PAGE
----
I stopped at a Thai fast food joint for iced coffee and to chat with the waitress and the cook. We discussed where I could see the most action; tanks and other military hardware. The cook drew me a map and indicated, by drawing little tanks, where the troops were stationed. I asked him to write on the same piece of paper the equivalent of "Please let this foreign tourist take photos of your tanks and military vehicles. Thanks for your time" in English.
I started my "tour" of the coup by walking in the direction of the National Assembly Hall, which would take me past Government House, the United Nations building and the Education Ministry. The army had stationed troops at various sections of the city. For obvious reasons, concentration was at the government offices – a de facto military base. As I proceeded towards Government House, I noticed the road was blocked by tanks and troops. The international news media was filming the action in the middle of street, just under a massive billboard of the king.
I walked past what looked like an anonymous government building that was commandeered by Thai paratroopers wearing red berets. They were fully armed; machine guns and assault rifles. Some had grenades strapped to their belts and bandollier of ammunition wrapped around their bodies. The building was not so anonymous after all. I witnessed several citizens handing out flowers to the troops, as well as food.
The king's plaza had a circus atmosphere. Twelve tanks were parked in the plaza. There were cotton candy vendors, school children passing flowers to the troops – strange, many people were posing for pictures. A bus load of female university students showed up in their sexy school uniforms; poised for photos with the troops. Returning in a daze from the weirdness of everything, I stumbled upon a unit of the queen's guard. I was high; thinking this was a big party. I conversed with the troops. It was unfamiliar to see soldiers sitting around at a intersection with their M16s neatly positioned for easy access, or tucked under their arms while Thai grandmothers brought them food and pinned flowers on their uniforms.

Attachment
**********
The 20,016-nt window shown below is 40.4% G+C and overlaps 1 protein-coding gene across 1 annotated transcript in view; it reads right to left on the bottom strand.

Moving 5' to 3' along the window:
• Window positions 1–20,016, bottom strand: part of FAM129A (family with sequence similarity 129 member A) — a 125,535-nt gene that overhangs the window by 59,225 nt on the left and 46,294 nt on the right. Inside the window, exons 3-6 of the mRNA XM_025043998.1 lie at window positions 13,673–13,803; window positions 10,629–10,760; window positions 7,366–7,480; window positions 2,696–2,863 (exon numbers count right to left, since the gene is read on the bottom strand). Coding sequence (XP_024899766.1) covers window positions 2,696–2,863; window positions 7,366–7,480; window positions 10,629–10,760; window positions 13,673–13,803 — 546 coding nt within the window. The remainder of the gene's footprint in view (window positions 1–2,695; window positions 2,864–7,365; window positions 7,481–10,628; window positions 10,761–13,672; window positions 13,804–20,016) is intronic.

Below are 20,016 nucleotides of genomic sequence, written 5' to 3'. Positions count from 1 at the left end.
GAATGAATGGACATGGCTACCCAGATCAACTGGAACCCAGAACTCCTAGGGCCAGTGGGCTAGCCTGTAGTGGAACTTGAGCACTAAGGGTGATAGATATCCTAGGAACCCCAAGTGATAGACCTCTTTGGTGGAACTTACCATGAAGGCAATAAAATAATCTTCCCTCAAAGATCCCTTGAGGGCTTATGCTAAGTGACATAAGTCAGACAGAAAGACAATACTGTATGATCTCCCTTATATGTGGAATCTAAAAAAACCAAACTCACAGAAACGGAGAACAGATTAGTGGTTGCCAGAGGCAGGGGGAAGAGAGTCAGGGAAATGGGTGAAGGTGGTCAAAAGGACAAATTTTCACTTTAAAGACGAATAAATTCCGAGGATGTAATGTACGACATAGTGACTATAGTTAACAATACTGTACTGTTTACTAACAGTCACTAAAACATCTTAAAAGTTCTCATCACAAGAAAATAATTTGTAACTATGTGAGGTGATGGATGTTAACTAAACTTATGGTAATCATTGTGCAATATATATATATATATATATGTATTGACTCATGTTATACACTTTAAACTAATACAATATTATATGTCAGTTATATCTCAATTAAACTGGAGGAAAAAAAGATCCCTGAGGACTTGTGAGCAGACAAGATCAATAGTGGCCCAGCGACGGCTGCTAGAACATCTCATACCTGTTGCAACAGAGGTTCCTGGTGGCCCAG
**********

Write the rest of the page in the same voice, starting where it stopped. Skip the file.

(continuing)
At this point in my five months spent in southeast Asia, I had basic Thai conversational skills. Communication with the troops was not a problem; they were friendly. Like most military units in the city, they had tied yellow strips of cloth to their uniforms and weapons. Yellow signified their sympathies were with the king; yellow also symbolizing royalty in Thailand. The soldiers were so relaxed, they were sitting on lawn chairs as if they were at a barbecue. Some of the grizzly looking NCOs seemed completely bored by the whole affair.
I moved on, thanked the Queen's Guard for their hospitality. I asked if I could take a group photo. I knew I was doing the typical tourist thing, but I wanted the picture for posterity. Afterwards, one of the NCOs pulled out a Buddhist medallion from his pocket, handed it to me and said I should carry it for good luck; it would protect me on my future journeys.
I understand Thai culture reasonably well. For me this was the best place to get caught in the middle of a military take over. I can't honestly say it wasn't stressful at times, though.